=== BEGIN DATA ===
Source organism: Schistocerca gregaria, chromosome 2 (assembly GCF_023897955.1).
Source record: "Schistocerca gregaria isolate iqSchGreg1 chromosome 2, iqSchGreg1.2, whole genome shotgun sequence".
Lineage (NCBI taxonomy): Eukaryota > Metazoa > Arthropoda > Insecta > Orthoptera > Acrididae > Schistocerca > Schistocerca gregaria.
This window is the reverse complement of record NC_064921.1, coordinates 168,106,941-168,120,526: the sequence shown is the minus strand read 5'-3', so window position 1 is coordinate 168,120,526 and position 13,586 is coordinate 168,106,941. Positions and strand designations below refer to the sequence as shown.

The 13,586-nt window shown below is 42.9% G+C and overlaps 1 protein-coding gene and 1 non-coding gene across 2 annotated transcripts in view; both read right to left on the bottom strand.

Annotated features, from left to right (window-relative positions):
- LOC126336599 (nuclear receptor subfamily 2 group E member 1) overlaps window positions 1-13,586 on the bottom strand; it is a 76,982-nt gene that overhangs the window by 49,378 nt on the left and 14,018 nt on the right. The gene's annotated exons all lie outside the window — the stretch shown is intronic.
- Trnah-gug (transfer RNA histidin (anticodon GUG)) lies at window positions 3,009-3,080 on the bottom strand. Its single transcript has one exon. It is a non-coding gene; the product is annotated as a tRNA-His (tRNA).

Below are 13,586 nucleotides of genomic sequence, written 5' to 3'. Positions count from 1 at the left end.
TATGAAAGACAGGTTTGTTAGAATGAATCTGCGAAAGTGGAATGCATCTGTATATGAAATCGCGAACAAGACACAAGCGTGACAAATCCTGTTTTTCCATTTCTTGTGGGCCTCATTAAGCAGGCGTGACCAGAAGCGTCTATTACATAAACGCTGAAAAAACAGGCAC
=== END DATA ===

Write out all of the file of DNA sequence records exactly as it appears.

Source organism: Schistocerca gregaria, chromosome 2 (assembly GCF_023897955.1).
Source record: "Schistocerca gregaria isolate iqSchGreg1 chromosome 2, iqSchGreg1.2, whole genome shotgun sequence".
Lineage (NCBI taxonomy): Eukaryota > Metazoa > Arthropoda > Insecta > Orthoptera > Acrididae > Schistocerca > Schistocerca gregaria.
This window is the reverse complement of record NC_064921.1, coordinates 168,106,941-168,120,526: the sequence shown is the minus strand read 5'-3', so window position 1 is coordinate 168,120,526 and position 13,586 is coordinate 168,106,941. Positions and strand designations below refer to the sequence as shown.

The 13,586-nt window shown below is 42.9% G+C and overlaps 1 protein-coding gene and 1 non-coding gene across 2 annotated transcripts in view; both read right to left on the bottom strand.

Annotated features, from left to right (window-relative positions):
- LOC126336599 (nuclear receptor subfamily 2 group E member 1) overlaps window positions 1-13,586 on the bottom strand; it is a 76,982-nt gene that overhangs the window by 49,378 nt on the left and 14,018 nt on the right. The gene's annotated exons all lie outside the window — the stretch shown is intronic.
- Trnah-gug (transfer RNA histidin (anticodon GUG)) lies at window positions 3,009-3,080 on the bottom strand. Its single transcript has one exon. It is a non-coding gene; the product is annotated as a tRNA-His (tRNA).

Below are 13,586 nucleotides of genomic sequence, written 5' to 3'. Positions count from 1 at the left end.
TATGAAAGACAGGTTTGTTAGAATGAATCTGCGAAAGTGGAATGCATCTGTATATGAAATCGCGAACAAGACACAAGCGTGACAAATCCTGTTTTTCCATTTCTTGTGGGCCTCATTAAGCAGGCGTGACCAGAAGCGTCTATTACATAAACGCTGAAAAAACAGGCAC